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John Daley and Brooke Walker reportingHoliday lights are up and shining brightly in downtown Salt Lake City tonight. Around dusk, teams hit what must have been some powerful switches.
Not only are the lights bright and festive, they're also a great draw for shoppers. With "Lights On," downtown was simply packed this afternoon. That's welcome news for downtown retailers. The malls on Main Street-- Crossroads and ZCMI-- are set to be demolished and rebuilt, and many stores have relocated or closed.
Because of that, you'd think shoppers might stay away. But downtown has a secret weapon, a spectacular holiday scene at Temple Square, which is unmatched elsewhere in Utah or likely anywhere else in the county.
We had no trouble finding folks, like sisters who came to see the lights, and stayed to shop.
"We're going to come downtown because it's the first day. Then we just thought we'd go shopping because of Christmas and everything. We're like, 'Yeah!'"
"Oh yeah. Because we come down here and we find some cute stuff. It's mostly for the lights. We buy stuff, too, for Christmas."
Around 5:30, Temple Square crews flipped the switch. More that 300-thousand lights illuminated the night, and a huge crowd gathered for the big glow. Temple Square lights will remain on through the New Year.
The Church of Jesus Christ of Latter-day Saints, which owns Crossroads and ZCMI, has not yet announced its specific plans for the big new construction project at the downtown malls. We are expected to know more in the coming weeks and months.
The famous candy windows in front of Meier and Frank department store are back for the first time in five years. So, too, is one Utah County family, which chose to stay in a downtown hotel for this holiday weekend.
Melissa Pennock, Lindon Resident: "Just to get in on all the fun. It's just a lot of fun to be here. It's great."
For weeks, Meier and Franks' window display has been kept under wraps.
Reporter: "What do you think is behind the window?"
"The North Pole."
"Something like Christmas."
Actually, behind those secret panes we found -- Trees for the elegant. Trees for the fun at heart, and trees that just said Christmas.
Nate Stansfield, Marketing Director: "I think it really took people back to thinking about Christmas."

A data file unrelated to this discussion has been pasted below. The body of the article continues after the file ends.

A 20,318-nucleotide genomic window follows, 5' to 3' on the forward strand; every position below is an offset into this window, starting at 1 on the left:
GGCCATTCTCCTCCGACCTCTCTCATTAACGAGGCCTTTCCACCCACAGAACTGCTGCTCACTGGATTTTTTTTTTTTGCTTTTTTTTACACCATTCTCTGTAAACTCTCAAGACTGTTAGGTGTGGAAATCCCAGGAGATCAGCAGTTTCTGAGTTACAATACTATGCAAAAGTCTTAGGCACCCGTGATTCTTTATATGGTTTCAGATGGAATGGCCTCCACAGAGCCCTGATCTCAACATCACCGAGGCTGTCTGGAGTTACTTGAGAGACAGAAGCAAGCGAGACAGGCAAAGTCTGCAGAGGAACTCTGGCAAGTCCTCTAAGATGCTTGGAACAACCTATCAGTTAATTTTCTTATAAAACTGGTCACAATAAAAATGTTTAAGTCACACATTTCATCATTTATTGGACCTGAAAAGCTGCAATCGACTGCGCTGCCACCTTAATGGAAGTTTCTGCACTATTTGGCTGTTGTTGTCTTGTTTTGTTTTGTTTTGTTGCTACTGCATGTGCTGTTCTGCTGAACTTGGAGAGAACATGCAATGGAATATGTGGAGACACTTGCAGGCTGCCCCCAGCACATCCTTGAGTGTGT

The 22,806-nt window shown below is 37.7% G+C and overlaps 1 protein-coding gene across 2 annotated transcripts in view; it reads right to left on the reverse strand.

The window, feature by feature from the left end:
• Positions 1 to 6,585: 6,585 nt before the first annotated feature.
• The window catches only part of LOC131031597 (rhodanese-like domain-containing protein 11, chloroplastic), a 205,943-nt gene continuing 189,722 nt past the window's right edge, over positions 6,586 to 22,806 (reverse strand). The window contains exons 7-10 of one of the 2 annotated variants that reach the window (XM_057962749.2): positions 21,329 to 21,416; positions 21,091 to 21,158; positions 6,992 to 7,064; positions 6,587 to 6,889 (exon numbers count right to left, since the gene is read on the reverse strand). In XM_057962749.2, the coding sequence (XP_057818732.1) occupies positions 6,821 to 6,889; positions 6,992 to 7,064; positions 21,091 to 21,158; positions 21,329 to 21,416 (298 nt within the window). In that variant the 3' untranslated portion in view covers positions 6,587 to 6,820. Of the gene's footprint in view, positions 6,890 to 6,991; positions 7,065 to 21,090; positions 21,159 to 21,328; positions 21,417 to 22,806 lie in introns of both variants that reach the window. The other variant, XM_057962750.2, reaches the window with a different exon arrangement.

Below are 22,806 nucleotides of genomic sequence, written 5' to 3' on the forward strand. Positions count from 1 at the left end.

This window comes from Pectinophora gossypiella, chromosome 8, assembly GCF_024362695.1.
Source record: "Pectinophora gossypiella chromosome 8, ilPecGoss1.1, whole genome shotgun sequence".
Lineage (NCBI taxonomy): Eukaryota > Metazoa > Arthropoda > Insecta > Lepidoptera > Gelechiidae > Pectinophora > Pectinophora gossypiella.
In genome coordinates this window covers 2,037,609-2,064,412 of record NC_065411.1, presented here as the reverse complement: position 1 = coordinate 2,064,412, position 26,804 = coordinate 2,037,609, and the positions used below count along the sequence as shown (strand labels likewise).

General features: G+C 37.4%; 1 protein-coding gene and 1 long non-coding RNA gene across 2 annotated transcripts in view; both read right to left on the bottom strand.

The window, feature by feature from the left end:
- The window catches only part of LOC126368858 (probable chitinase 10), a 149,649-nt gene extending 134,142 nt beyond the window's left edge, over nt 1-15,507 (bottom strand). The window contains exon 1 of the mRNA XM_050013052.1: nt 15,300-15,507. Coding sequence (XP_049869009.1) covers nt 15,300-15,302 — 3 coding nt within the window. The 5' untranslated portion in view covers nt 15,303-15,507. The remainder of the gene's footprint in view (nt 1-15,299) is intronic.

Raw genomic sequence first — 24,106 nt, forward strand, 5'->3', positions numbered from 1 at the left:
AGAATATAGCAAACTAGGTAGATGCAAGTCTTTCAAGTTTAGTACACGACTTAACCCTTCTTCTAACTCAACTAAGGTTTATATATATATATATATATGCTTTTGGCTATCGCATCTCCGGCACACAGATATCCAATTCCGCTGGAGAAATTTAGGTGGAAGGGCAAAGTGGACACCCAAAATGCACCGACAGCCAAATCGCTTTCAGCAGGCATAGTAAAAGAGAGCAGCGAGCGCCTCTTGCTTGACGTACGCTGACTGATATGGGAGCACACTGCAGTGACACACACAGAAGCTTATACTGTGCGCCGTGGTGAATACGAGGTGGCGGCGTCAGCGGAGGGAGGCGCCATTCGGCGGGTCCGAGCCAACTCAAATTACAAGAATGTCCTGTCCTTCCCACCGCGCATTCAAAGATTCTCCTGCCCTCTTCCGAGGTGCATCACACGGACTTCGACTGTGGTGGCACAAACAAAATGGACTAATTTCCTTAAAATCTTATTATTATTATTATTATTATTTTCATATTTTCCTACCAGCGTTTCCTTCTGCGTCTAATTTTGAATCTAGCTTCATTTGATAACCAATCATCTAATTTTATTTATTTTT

Nate Stansfield has been the marketing director for the past few years, but after only days on the job, questions came.
Nate Stansfield: "One of the first calls I got-- 'Where are the candy windows?' After hearing so much, I dug up some photos. I thought, wow, this is something spectacular we need to bring back for downtown."
And bring back they did, teaming up with the Festival of Trees to not only restore a fun Christmas tradition, but this year to help Primary Children's Hospital. And Primary Children's helped out in its own way. Young patients became speical guest artists, designing and creating yellow candy stars.
"They had a blast with it, taking the candy and putting the stars together."
But it's more than just candy. Each star represents a Christmas wish.
"One says 'I want world peas.' You know, p-e-a-s. Other ones are more, no cancer. 'I would like to go home for Christmas.'"
All hopes that make this display more than what meets the eye. Those window displays are now up for view throughout December.
Meantime, there was also holiday fun at the Gallivan Center downtown today. Lights went on there around 5 pm. At the Gateway, a concert featured Kurt Bestor prior to lights on at 7 pm.
By the way, not all the holiday hoopla took place downtown on Friday. Jordan Commons kicked off the season by lighting a Christmas tree. More than 10-thousand lights triggered excited reactions from the crowd. Christmas fans both young and old came out to sneak a peak.
The East Hollywood High School Choir set the mood, singing classic Christmas tunes. And all the way from the North Pole, a special visitor passed out--what else--candy canes.
Earlier this morning, Santa began making some preliminary rounds. But he gave his reindeer a rest and hopped aboard KSL's Chopper Five.
The helicopter touched down at the University Mall in Orem, where hundreds of anxious children strained to catch a glimpse of the man in red.